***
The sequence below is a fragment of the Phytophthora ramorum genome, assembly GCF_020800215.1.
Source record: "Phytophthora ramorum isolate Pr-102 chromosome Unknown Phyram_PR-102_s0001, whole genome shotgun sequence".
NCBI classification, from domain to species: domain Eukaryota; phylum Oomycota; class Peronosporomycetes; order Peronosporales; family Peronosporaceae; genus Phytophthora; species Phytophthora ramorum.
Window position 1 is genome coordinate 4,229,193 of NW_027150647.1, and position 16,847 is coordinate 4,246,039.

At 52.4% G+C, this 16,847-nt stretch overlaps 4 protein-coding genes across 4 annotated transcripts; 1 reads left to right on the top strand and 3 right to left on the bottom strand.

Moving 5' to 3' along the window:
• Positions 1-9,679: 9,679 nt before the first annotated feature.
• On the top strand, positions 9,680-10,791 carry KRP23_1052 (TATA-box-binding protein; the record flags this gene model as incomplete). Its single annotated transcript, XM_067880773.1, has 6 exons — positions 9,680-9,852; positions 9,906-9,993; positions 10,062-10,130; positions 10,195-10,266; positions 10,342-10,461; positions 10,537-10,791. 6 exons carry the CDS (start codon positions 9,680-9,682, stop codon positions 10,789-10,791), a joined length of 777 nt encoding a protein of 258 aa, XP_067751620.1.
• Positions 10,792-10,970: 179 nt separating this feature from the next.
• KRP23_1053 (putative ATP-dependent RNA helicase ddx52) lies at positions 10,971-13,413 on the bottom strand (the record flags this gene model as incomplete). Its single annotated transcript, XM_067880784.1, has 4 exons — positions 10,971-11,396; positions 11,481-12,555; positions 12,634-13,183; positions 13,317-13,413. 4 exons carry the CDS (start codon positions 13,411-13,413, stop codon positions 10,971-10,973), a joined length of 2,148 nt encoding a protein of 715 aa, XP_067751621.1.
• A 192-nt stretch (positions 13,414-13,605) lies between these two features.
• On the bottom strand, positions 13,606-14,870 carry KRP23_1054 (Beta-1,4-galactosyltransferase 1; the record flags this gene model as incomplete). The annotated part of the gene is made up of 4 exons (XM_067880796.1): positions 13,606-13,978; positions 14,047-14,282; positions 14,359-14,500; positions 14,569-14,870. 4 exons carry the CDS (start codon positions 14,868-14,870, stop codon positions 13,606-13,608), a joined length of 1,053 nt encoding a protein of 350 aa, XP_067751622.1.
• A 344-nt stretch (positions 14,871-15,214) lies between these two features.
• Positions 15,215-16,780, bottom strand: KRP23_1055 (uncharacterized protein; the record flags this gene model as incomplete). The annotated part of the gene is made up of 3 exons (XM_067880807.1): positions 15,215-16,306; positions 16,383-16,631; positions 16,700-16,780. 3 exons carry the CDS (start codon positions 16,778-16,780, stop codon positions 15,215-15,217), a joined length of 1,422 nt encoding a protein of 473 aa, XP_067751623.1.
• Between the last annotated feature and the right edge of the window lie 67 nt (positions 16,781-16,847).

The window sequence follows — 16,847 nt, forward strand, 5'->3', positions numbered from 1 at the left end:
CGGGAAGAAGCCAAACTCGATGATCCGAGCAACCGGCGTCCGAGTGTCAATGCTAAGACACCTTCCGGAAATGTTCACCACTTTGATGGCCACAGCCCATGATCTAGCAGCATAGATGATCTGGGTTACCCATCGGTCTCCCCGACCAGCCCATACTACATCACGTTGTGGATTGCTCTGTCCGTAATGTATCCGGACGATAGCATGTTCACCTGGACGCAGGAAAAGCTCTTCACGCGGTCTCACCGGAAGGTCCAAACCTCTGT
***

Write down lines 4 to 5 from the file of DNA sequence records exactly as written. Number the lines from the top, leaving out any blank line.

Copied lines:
Window position 1 is genome coordinate 4,229,193 of NW_027150647.1, and position 16,847 is coordinate 4,246,039.

At 52.4% G+C, this 16,847-nt stretch overlaps 4 protein-coding genes across 4 annotated transcripts; 1 reads left to right on the top strand and 3 right to left on the bottom strand.